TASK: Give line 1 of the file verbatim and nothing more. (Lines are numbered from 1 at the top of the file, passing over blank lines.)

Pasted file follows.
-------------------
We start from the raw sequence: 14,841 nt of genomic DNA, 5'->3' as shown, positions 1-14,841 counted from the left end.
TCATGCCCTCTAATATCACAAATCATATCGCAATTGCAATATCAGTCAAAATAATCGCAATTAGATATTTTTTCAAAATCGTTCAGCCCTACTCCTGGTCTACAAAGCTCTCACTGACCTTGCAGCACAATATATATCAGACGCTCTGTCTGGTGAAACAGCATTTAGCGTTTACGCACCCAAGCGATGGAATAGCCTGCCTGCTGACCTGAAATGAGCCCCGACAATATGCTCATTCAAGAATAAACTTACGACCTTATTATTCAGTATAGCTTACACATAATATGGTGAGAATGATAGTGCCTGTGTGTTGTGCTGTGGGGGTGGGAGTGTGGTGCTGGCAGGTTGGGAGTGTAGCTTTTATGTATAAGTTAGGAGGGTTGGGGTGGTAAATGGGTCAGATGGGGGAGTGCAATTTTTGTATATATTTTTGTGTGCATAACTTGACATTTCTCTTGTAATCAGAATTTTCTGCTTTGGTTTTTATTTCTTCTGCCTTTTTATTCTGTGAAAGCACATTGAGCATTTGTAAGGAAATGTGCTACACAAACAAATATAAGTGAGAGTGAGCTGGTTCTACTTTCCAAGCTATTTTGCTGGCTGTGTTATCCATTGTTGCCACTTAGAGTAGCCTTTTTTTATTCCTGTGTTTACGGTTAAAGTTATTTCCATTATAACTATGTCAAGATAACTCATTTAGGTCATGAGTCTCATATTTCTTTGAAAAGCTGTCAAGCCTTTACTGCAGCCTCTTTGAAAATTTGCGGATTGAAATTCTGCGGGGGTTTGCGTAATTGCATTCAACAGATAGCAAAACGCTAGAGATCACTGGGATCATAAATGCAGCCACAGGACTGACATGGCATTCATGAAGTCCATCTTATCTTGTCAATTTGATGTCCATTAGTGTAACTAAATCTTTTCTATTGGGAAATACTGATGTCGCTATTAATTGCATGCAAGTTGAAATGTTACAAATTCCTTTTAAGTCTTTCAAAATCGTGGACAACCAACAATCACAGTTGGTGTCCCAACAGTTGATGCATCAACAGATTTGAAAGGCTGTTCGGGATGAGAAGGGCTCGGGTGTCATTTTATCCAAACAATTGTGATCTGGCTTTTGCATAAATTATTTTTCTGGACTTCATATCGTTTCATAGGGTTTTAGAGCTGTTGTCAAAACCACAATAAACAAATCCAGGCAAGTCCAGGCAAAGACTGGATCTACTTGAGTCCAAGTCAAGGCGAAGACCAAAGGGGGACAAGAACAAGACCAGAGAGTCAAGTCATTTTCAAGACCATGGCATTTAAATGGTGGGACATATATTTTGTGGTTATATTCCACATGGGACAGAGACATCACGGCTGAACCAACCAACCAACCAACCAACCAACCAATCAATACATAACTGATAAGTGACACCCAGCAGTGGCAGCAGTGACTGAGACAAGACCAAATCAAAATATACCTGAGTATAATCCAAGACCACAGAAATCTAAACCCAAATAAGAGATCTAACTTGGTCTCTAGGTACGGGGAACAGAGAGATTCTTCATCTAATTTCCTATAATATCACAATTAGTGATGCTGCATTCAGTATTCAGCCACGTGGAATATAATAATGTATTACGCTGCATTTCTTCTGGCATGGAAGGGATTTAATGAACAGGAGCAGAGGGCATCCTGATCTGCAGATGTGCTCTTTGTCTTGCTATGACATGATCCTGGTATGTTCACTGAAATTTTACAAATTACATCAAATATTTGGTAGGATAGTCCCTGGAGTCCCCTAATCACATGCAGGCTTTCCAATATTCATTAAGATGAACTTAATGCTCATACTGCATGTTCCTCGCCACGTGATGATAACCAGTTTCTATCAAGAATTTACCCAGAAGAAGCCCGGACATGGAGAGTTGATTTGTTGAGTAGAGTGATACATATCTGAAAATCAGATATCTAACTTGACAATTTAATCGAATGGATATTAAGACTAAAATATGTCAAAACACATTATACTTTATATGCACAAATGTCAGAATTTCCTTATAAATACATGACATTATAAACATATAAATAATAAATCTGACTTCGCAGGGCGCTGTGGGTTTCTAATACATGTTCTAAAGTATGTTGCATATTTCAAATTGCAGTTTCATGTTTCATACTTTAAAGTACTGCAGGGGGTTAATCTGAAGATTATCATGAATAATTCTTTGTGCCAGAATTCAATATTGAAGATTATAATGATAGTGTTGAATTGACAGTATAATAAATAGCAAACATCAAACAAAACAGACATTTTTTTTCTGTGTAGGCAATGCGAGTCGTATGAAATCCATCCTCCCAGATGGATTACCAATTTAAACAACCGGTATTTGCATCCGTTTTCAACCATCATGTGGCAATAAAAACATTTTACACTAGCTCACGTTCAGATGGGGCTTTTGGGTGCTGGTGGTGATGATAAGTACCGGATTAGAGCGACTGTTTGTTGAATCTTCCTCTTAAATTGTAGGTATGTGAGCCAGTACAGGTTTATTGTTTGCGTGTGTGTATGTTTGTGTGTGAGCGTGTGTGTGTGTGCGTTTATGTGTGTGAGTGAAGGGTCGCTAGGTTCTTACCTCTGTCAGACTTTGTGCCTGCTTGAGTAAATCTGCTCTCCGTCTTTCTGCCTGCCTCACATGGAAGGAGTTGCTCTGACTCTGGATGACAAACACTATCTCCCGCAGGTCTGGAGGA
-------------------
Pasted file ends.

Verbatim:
We start from the raw sequence: 14,841 nt of genomic DNA, 5'->3' as shown, positions 1-14,841 counted from the left end.